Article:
Ed Hellman, Texas AgriLife Extension, and Dick O’Brien, Owner of Elton Vineyards, Salem, Oregon
Adapted from Hellman and O’Brien, 2003.
Dormant pruning is a critical component of the grape production system. It provides the mechanism to maintain the training system, allows one to select the fruiting wood, and to manipulate the potential quantity of fruit produced. After a young vine has been trained and all of the “permanent” vine structures are developed, annual pruning should be done during the dormant season (dormant pruning) to remove the previous year’s fruiting canes or spurs (now two years old) and excess one-year-old canes.
Because of the way grapevines grow and produce fruit, growers must prune annually. Fruit is only produced on shoots growing from one-year-old canes. Therefore, healthy new canes must be produced every year to maintain annual production of fruit.
The training system is designed to encourage the production of new fruiting canes at specific positions on the vine – the arms or cordons. Pruning should be done to selectively remove unsuitable or extraneous canes, while retaining a small number of good canes. Cane selection serves two functions, to produce fruitful shoots in the coming season, and to produce healthy shoots from which a good fruiting cane can be selected in the next dormant season. At each arm, these functions can be divided between two canes: a fruiting cane or fruiting spur, (depending on the training/pruning system) and a renewal spur. Alternatively, one can use a single fruiting cane or spur at each arm, and retain one of the basal fruitful shoots as a fruiting cane for the next season.
When to prune
Spurs at bud swell and budbreak. Photos by Ed Hellman, Texas AgriLife Extension.
Dormant pruning of grapevines can be done at any time between leaf drop in the fall and budbreak in the spring. However, the logistics of completing the job in a specific time period and the availability of labor often influence the timing of pruning. There also are vine health considerations that enter into the decision of when to prune. Pruning in the fall may increase vine susceptibility to freeze injury compared to later pruning (Wolf and Poling, 1995). Therefore, in regions where there is a significant risk of cold injury, it can be advantageous to postpone pruning until after winter’s coldest temperatures. Postponing pruning also enables an assessment of cold injury and adjustment of pruning levels to compensate for injury losses. A practice called "double-pruning" is sometimes used to avoid spring frost injury. Canes are pruned long during the winter, then once budbreak occurs the canes can be cut again to the desired number of buds. This effectively delays budbreak of the buds near the base of the cane by several days. Later pruning commonly causes the vines to “bleed” sap from the pruning cuts, but this is not harmful to the vine.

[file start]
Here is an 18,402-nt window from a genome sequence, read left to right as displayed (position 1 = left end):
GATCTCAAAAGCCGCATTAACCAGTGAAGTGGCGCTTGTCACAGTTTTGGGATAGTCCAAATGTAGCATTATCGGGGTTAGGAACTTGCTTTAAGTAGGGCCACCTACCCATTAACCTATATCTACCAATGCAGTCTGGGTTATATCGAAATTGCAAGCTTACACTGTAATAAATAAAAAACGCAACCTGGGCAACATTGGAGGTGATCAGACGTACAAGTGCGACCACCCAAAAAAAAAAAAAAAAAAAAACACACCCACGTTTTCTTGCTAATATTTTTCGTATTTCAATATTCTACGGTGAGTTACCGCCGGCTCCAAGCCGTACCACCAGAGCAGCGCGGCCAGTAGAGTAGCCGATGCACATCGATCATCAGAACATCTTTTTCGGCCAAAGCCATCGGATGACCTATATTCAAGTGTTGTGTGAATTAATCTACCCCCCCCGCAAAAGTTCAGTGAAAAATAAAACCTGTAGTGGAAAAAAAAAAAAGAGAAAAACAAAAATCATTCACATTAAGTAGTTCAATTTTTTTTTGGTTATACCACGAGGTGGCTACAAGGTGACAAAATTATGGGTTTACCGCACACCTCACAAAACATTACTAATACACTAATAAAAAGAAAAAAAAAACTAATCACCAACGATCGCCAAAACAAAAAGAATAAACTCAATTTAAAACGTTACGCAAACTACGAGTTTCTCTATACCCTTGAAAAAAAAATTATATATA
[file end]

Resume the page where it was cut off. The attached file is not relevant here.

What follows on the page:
How much to prune?
In addition to maintaining the vine’s training system, pruning reduces crop production by removing fruitful buds. Varying the extent of dormant pruning is one way to influence cropping level. The term bud count (also node count or node number) is used to describe the number of dormant buds retained at pruning. Generally, bud count considers only the buds having clearly defined internodes in both directions (Wolf and Poling, 1995), thus basal buds are not included in the count. Basal buds, sometimes referred to as noncount buds, are not included in bud counts because frequently they do not produce shoots, and if they produce a shoot it is often unfruitful.
Grape growers often prune vines with the intent to achieve a balance between fruit production and adequate, but not excessive, shoot growth. Increasing the bud count increases the number of shoots, which, if excessive, can lead to a crowded canopy and increased shading. Cropping levels are also increased when bud count increases, and the vine may not be capable of fully ripening high crop levels despite the increased shoot number. At very high bud counts the vine compensates for the large number of shoots with shorter shoot growth and fewer clusters per shoot (Coombe and Dry, 1992).
Excessive pruning –- retaining too few buds -– leads to an undercropping situation. Removal of fruitful buds reduces crop load, but it also eliminates primary shoots. When there are too few shoots in relation to the vine’s growth capacity, the vine compensates for the deficit by increasing the vigor of the remaining shoots, producing more extensive lateral growth, and stimulation of shoot growth from secondary, tertiary, or latent buds. The consequence is often an excessively shaded canopy that provides a poor fruit-ripening environment.